When the Climate Crisis Hits Home
Climate change is altering not only the environment, but also the way we think about the place and concept of home.
Home. The thought of it conjures up a tangle of images, of safeness and permanence and comfortable refuge. Home is also tenuous shelter under a busy overpass, in a neighborhood park, or on a friend’s living room couch. Now, increasingly, rapid changes in the world’s climate are forcing us all to reevaluate the way we think about home.
In her new book, At Home on an Unruly Planet: Finding Refuge on a Changed Earth, Madeline Ostrander explores the calamitous consequences of a warming planet through the experiences of those on the front lines of climate change.
She reflects on its symptoms—drought, floods, hurricanes, changing rain and snow patterns, melting glaciers, thawing permafrost, rising sea levels, warming oceans—that have left no corner of the world untouched.
“In an era of climate crisis,” she writes, “we will have to reckon with new complexities in our relationships to home, and even more people will experience the shock of being uprooted. In the long run, if we fail to address the crisis that is disrupting our planetary home, there will be hardly any safe refuge left.”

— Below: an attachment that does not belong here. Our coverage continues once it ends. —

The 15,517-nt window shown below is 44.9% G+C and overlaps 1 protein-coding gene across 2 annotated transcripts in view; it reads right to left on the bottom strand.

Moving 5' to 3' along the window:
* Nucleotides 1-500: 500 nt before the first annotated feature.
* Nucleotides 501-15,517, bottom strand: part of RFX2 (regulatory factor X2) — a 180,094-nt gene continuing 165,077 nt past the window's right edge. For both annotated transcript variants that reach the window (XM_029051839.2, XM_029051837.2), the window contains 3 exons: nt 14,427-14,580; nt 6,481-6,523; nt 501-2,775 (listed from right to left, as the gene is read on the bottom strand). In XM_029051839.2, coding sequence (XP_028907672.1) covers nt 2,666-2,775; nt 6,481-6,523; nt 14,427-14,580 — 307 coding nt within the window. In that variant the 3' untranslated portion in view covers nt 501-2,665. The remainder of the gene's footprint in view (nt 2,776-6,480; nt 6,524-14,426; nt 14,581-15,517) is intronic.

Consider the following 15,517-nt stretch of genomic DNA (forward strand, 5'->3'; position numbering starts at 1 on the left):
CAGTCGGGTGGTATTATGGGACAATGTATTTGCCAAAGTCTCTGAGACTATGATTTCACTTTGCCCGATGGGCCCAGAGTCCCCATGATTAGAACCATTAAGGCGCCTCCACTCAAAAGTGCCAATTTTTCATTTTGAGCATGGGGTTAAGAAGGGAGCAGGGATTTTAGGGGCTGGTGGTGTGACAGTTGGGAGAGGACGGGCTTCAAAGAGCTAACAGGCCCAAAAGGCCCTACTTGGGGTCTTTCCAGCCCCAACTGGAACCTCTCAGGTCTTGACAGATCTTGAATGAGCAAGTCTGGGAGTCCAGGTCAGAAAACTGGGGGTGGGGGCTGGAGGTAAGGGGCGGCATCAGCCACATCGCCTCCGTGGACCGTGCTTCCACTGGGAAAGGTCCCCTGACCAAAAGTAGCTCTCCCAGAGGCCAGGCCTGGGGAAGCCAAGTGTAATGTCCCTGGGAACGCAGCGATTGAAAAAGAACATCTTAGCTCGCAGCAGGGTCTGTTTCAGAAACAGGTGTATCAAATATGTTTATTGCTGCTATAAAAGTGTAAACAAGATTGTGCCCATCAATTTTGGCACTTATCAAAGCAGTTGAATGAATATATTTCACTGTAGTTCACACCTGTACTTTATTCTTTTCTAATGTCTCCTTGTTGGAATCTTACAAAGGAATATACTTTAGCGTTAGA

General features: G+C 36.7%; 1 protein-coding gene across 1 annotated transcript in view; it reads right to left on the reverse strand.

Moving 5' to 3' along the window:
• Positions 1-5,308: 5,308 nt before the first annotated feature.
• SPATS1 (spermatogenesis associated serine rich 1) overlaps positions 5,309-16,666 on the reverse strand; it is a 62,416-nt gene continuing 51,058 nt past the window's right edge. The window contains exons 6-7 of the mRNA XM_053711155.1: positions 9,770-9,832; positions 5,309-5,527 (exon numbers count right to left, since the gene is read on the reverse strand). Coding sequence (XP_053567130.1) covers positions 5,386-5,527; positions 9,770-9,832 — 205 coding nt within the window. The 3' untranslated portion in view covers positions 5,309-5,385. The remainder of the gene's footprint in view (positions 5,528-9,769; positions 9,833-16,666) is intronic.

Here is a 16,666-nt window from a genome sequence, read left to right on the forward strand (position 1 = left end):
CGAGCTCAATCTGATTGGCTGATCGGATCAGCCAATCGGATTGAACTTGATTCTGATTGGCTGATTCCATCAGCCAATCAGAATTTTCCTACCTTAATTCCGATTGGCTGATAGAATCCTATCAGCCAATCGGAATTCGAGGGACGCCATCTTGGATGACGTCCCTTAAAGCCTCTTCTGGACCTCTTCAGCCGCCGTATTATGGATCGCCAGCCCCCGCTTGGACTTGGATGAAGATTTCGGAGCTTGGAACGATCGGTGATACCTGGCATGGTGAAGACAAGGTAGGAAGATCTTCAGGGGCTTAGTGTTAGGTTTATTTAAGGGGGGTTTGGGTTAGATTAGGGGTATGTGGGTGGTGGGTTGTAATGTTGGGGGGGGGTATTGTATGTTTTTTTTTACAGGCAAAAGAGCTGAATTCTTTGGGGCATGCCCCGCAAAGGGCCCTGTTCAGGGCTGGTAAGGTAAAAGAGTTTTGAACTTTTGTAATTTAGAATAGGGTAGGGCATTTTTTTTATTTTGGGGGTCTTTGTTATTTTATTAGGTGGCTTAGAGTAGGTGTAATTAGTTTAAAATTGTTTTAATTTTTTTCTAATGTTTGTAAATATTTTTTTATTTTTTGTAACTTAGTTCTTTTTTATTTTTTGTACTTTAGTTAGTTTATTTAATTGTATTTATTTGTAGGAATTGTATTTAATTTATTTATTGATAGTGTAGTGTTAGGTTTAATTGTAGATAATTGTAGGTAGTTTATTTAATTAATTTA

In 2019, she points out, 24.9 million people across the world were forced from their homes because of the impact of climate change and other natural disasters—1.5 million of them in the Americas.
She writes about communities in the Pacific Northwest ravaged by wildfires, and about the scientists, firefighters, and community leaders working to understand how to better prepare for and manage them. We learn about how collapsing permafrost in the Yukon-Kuskokwim Delta region of Alaska created America’s first climate refugees, most of them Alaska Natives struggling to establish a new home on higher ground; about how farming and sustainable agriculture efforts in the Northern California town of Richmond emerged from within the shadows of a refinery explosion; and about hurricanes and flooding in Florida and one preservationist’s effort to save the historic city of St. Augustine.